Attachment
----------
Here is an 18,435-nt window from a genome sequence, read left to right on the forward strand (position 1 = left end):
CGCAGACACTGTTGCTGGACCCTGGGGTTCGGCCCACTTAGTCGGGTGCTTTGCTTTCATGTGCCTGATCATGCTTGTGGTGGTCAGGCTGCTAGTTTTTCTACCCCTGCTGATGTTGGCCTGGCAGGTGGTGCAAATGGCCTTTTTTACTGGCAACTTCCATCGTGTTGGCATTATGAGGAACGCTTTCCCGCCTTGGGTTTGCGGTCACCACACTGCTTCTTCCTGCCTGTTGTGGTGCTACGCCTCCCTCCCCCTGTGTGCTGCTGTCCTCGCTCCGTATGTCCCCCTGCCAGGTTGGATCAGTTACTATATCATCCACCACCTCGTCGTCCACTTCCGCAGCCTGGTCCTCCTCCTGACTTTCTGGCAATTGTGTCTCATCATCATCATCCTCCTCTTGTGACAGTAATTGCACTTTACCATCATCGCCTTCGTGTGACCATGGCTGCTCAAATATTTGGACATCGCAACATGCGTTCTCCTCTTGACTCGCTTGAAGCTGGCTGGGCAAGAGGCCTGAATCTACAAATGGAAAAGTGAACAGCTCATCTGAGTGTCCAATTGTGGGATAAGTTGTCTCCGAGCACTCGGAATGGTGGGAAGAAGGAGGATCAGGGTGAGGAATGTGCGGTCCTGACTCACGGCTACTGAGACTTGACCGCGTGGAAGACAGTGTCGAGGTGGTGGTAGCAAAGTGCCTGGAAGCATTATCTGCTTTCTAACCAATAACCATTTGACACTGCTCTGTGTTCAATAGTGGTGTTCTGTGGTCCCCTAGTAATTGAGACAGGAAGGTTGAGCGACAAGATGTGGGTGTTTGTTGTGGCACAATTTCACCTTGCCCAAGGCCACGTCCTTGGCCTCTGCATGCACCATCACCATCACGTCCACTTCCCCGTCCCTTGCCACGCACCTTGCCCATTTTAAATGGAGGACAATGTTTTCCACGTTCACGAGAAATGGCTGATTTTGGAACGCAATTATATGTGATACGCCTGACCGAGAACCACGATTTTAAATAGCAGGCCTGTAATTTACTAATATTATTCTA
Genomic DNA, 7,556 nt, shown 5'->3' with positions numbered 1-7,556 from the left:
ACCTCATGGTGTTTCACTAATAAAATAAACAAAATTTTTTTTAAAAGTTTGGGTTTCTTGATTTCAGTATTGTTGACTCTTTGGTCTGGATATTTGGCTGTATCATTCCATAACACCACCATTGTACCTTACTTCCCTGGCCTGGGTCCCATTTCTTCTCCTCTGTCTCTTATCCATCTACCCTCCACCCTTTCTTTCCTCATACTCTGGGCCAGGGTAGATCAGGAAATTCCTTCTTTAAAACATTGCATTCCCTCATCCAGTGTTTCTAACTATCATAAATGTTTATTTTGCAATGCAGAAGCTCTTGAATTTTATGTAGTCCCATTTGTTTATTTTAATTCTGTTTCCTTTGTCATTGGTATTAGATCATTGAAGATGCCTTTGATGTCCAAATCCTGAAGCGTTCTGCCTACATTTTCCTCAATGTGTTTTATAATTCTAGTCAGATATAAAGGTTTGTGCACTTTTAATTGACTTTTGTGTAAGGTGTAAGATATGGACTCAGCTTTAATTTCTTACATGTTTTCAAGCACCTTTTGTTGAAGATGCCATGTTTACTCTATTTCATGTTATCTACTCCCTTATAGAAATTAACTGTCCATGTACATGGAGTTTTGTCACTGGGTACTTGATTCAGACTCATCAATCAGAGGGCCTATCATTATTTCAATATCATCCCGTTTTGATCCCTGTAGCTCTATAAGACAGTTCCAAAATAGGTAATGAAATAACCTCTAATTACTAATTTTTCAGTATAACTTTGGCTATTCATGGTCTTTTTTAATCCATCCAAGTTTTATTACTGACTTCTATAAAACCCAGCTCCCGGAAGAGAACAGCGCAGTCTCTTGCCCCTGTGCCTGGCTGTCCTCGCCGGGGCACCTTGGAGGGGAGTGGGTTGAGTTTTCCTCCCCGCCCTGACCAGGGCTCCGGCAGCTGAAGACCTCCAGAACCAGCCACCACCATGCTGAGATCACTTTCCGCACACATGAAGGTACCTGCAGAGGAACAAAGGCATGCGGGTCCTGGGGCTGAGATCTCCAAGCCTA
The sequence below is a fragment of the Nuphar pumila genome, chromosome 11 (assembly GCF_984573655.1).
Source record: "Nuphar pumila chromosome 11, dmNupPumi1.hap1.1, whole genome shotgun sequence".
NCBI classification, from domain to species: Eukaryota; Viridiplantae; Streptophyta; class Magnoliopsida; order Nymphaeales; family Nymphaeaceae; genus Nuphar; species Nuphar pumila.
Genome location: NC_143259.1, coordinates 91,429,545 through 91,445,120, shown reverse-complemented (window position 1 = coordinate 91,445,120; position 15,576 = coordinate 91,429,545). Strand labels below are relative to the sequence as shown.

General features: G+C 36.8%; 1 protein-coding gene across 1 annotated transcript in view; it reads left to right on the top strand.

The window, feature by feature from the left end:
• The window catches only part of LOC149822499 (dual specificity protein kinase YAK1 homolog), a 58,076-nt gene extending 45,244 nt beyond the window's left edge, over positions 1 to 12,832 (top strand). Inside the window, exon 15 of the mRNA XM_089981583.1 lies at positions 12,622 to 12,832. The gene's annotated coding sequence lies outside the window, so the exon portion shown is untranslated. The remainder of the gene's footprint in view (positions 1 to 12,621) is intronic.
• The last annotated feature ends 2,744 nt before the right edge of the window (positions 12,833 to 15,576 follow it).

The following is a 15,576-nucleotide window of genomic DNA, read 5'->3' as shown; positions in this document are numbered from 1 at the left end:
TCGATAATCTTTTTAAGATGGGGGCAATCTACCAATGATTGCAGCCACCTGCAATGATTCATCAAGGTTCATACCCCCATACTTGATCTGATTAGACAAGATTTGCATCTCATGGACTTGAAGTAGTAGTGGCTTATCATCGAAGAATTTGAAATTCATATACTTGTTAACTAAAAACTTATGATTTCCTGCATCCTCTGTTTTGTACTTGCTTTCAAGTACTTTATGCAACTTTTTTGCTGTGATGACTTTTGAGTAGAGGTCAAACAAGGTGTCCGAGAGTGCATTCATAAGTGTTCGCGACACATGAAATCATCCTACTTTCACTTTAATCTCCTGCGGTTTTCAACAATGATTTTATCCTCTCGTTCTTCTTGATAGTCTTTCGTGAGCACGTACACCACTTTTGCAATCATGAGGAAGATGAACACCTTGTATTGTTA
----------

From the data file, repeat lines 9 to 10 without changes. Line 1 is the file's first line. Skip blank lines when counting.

General features: G+C 36.8%; 1 protein-coding gene across 1 annotated transcript in view; it reads left to right on the top strand.

The window, feature by feature from the left end: